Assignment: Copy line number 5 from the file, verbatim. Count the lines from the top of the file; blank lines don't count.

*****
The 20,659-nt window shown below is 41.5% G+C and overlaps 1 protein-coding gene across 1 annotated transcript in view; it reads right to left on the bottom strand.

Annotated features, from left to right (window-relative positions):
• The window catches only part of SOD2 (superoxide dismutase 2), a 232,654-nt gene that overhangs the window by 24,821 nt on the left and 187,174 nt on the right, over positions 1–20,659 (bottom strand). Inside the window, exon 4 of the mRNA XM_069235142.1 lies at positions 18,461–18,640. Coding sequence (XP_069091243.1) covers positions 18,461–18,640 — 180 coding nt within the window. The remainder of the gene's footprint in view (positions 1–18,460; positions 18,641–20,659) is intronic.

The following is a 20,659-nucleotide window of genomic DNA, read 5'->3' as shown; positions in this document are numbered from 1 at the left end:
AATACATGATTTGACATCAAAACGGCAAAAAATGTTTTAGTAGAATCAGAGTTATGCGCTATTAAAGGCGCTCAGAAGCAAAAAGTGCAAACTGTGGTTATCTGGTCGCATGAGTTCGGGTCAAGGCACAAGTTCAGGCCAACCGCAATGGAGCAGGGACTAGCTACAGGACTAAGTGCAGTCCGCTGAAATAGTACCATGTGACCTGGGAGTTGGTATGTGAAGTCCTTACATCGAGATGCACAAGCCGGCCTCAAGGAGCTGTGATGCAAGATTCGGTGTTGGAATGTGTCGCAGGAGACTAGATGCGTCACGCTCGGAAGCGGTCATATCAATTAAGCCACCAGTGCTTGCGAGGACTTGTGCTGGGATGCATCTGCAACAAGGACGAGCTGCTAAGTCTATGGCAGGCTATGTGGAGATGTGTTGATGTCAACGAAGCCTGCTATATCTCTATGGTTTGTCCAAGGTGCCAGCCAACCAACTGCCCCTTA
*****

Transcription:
AATACATGATTTGACATCAAAACGGCAAAAAATGTTTTAGTAGAATCAGAGTTATGCGCTATTAAAGGCGCTCAGAAGCAAAAAGTGCAAACTGTGGTTATCTGGTCGCATGAGTTCGGGTCAAGGCACAAGTTCAGGCCAACCGCAATGGAGCAGGGACTAGCTACAGGACTAAGTGCAGTCCGCTGAAATAGTACCATGTGACCTGGGAGTTGGTATGTGAAGTCCTTACATCGAGATGCACAAGCCGGCCTCAAGGAGCTGTGATGCAAGATTCGGTGTTGGAATGTGTCGCAGGAGACTAGATGCGTCACGCTCGGAAGCGGTCATATCAATTAAGCCACCAGTGCTTGCGAGGACTTGTGCTGGGATGCATCTGCAACAAGGACGAGCTGCTAAGTCTATGGCAGGCTATGTGGAGATGTGTTGATGTCAACGAAGCCTGCTATATCTCTATGGTTTGTCCAAGGTGCCAGCCAACCAACTGCCCCTTA